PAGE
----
Last week, I asked cybersecurity experts about their reactions to calls from President Barack Obama, Congress and Democratic presidential candidate Hillary Clinton on Silicon Valley tech giants to use their technological wizardry to help foil terrorism.
Khalid Kark, a director in Deloitte’s CIO research program, said the government, technology companies and non-tech companies need to share information and work together to crack thorny issues like how to curb terrorism recruitment online and sniff out traces of attacks on the Web before the happen in the real world.
Gartner analyst Avivah Litan said hyperawareness on the part of everyone — the government, technology companies, retailers, libraries, shopkeepers — is needed to thwart terrorists. Using Israel as an example of a place where security is woven into the fabric of everyday life, she suggested an approach along the lines of the “If you see something, say something” public-service initiatives in the months and years following the terrorist attacks of Sept. 11, 2001 — on a massive scale.
“If everybody was hyperaware, that’s the best intelligence,” Litan said.
CIO role in sharing information
The interlocking benefits of sharing and awareness aren’t lost on CIOs. They see the implications in their own organizations: the fewer the silos, the broader extent of knowledge throughout the organization, the better the business decisions. In a national security initiative based on sharing and hyperawareness, the fewer the silos, the broader extent of knowledge throughout the government and corporate America, the better the security decisions. The CIO role could be key in keeping companies — and the country — safer.
But we may be years from it. For meaningful collaboration between the government and the private sector, Kark said, the government would need to convince companies that their customer data is not compromised. In the wake of attacks in Paris and San Bernardino, Calif., there is a renewed debate in Washington about whether government agencies should be granted “backdoor” access into encryption codes on popular apps to better monitor criminals and terrorists.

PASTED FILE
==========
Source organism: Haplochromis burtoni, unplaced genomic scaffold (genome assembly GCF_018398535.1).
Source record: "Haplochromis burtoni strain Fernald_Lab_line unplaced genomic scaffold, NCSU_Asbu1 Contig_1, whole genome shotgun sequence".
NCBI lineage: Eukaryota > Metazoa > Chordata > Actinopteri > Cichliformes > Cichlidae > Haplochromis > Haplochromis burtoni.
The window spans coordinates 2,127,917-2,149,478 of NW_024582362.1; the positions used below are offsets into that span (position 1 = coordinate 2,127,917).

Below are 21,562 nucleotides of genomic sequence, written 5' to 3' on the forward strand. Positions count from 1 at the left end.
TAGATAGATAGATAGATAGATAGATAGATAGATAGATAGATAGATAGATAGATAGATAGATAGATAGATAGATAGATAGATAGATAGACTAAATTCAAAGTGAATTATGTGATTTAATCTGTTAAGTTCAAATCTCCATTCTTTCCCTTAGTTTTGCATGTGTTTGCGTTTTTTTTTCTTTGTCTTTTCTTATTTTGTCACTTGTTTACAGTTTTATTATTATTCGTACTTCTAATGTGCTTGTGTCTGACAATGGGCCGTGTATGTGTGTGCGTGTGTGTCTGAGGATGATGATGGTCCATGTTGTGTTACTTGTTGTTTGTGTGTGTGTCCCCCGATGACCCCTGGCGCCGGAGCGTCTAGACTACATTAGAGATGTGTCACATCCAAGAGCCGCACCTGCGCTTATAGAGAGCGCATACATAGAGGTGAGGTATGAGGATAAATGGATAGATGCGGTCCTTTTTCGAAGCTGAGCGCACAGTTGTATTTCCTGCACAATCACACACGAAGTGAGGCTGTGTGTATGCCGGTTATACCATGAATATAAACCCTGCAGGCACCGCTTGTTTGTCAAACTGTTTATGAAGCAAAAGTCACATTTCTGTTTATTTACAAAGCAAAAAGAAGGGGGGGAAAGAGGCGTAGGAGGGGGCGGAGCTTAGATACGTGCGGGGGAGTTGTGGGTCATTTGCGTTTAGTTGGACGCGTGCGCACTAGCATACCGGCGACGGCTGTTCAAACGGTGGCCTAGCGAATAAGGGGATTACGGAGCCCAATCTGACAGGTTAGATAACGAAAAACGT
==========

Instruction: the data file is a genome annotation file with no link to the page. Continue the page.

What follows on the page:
“That’s definitely a no-go zone for many of the tech companies,” Kark said. “If you want to engage them you have to ensure and you have to respect their ability to ensure privacy for their customer data.”
Hyperawareness in CIO role
For CIOs to be effective in any grand national security program, Litan said, they need to hyperaware to all signals in their organizations. That means everything from making sure cybersecurity is airtight to determining whether there are potential terrorists working alongside other employees.
But to keep any kind of threat from spreading, CIOs need a “safe harbor,” or whistleblower, policy that lets them bypass legal departments — and ensures the CEO won’t sack them.
Litan gave the high-profile, hypothetical example of the self-proclaimed Islamic State trying to take down NBC Studios by installing malware on its computers. If IT detected the malware, it couldn’t report that to the government so they could alert other companies to the threat.
“There’s a bunch of lawyers at NBC Studios that would stop the IT department from sharing that level of information,” she said. “All they could say is, ‘We see signs of suspicious activity.'”
A bill working its way through Congress, the Cybersecurity Information Sharing Act, would give companies some legal immunity for sharing data with the government. But the legislation has drawn criticism from tech companies like Apple to groups like the American Library Association, which say it doesn’t adequately safeguard Americans’ privacy. As is, the bill allows the Department of Homeland Security to share information — including personal customer data — with the FBI or National Security Agency.